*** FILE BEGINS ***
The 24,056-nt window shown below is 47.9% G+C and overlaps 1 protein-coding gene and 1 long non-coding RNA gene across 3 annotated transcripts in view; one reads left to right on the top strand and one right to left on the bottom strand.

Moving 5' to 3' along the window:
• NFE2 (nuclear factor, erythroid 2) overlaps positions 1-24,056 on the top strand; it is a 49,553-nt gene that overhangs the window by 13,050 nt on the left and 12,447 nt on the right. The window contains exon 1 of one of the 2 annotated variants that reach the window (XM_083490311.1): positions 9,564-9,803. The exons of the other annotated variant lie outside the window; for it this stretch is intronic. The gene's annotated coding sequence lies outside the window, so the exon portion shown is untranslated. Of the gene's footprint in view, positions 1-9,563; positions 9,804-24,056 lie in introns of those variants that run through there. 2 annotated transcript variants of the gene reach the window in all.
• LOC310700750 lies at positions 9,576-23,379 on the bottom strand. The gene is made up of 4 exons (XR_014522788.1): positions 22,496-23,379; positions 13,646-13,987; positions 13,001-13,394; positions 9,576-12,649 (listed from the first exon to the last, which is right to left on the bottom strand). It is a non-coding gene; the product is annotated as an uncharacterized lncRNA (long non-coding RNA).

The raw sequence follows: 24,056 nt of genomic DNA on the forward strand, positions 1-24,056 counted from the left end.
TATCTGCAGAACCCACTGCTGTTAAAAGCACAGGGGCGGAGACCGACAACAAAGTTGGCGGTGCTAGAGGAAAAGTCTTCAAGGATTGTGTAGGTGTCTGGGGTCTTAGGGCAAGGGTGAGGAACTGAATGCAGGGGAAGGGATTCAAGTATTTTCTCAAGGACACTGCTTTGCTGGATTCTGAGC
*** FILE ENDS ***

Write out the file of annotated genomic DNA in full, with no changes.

The 24,056-nt window shown below is 47.9% G+C and overlaps 1 protein-coding gene and 1 long non-coding RNA gene across 3 annotated transcripts in view; one reads left to right on the top strand and one right to left on the bottom strand.

Moving 5' to 3' along the window:
• NFE2 (nuclear factor, erythroid 2) overlaps positions 1-24,056 on the top strand; it is a 49,553-nt gene that overhangs the window by 13,050 nt on the left and 12,447 nt on the right. The window contains exon 1 of one of the 2 annotated variants that reach the window (XM_083490311.1): positions 9,564-9,803. The exons of the other annotated variant lie outside the window; for it this stretch is intronic. The gene's annotated coding sequence lies outside the window, so the exon portion shown is untranslated. Of the gene's footprint in view, positions 1-9,563; positions 9,804-24,056 lie in introns of those variants that run through there. 2 annotated transcript variants of the gene reach the window in all.
• LOC310700750 lies at positions 9,576-23,379 on the bottom strand. The gene is made up of 4 exons (XR_014522788.1): positions 22,496-23,379; positions 13,646-13,987; positions 13,001-13,394; positions 9,576-12,649 (listed from the first exon to the last, which is right to left on the bottom strand). It is a non-coding gene; the product is annotated as an uncharacterized lncRNA (long non-coding RNA).

The raw sequence follows: 24,056 nt of genomic DNA on the forward strand, positions 1-24,056 counted from the left end.
TATCTGCAGAACCCACTGCTGTTAAAAGCACAGGGGCGGAGACCGACAACAAAGTTGGCGGTGCTAGAGGAAAAGTCTTCAAGGATTGTGTAGGTGTCTGGGGTCTTAGGGCAAGGGTGAGGAACTGAATGCAGGGGAAGGGATTCAAGTATTTTCTCAAGGACACTGCTTTGCTGGATTCTGAGC